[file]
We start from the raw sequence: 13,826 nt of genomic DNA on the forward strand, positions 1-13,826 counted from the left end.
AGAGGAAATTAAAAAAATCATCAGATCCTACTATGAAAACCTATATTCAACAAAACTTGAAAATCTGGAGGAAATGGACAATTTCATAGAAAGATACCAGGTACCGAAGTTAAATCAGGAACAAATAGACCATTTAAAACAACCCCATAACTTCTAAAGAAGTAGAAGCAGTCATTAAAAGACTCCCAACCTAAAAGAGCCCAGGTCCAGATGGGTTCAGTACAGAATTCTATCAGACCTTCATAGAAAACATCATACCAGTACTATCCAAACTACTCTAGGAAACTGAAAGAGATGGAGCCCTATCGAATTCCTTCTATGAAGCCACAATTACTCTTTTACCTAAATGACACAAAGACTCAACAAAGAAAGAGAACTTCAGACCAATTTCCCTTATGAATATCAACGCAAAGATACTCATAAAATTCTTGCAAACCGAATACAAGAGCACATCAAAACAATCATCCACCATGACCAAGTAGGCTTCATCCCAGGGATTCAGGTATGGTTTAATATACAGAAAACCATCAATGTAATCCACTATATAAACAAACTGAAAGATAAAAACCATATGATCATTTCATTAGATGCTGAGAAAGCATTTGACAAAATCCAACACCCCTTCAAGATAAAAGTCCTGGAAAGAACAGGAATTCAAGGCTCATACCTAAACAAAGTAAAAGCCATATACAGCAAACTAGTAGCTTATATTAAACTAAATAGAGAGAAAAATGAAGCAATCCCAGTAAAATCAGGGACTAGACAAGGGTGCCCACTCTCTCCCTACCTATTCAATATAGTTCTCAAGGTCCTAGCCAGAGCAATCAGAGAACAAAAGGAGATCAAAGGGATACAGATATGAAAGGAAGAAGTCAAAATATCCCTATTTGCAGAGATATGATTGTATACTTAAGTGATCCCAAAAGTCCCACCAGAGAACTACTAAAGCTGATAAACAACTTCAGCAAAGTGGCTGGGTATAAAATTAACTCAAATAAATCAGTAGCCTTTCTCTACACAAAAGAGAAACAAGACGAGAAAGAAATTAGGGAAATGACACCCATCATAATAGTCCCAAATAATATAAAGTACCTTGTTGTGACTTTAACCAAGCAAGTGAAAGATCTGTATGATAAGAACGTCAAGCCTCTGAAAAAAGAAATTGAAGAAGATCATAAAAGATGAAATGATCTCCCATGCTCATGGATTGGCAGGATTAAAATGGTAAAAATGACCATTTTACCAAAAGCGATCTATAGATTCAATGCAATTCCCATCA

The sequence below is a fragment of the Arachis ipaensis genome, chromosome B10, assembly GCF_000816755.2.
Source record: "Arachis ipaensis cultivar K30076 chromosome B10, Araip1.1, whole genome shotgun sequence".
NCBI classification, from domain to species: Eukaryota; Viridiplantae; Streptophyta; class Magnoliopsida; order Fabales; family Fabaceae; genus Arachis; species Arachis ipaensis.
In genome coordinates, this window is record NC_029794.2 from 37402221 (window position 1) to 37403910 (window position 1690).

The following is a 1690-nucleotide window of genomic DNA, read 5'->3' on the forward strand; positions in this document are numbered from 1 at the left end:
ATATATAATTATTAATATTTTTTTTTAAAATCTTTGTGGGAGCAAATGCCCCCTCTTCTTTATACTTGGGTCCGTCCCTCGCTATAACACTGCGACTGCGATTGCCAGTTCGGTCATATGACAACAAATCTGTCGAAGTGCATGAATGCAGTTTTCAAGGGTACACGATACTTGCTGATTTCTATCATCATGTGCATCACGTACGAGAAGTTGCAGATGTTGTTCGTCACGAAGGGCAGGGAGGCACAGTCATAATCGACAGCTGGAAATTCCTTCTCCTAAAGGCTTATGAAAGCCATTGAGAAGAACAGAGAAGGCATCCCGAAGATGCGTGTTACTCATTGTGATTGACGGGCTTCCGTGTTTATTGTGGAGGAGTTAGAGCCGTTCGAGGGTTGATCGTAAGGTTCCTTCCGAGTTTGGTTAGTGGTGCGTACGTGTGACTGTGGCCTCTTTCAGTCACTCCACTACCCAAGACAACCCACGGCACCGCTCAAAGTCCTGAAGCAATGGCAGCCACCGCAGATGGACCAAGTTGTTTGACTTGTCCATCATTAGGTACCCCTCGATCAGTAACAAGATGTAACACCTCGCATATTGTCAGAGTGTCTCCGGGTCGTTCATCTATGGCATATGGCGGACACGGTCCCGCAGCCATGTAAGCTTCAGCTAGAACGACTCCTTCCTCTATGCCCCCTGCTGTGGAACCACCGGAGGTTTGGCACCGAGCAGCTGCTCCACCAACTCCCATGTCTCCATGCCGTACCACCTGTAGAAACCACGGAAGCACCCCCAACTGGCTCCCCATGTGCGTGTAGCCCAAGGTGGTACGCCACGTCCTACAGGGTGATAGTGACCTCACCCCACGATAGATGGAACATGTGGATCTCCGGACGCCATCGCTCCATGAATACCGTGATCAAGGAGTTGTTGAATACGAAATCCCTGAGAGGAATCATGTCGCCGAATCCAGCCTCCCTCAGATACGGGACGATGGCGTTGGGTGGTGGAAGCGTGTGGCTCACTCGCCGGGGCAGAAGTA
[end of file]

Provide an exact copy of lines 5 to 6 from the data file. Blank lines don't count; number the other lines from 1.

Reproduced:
NCBI classification, from domain to species: Eukaryota; Viridiplantae; Streptophyta; class Magnoliopsida; order Fabales; family Fabaceae; genus Arachis; species Arachis ipaensis.
In genome coordinates, this window is record NC_029794.2 from 37402221 (window position 1) to 37403910 (window position 1690).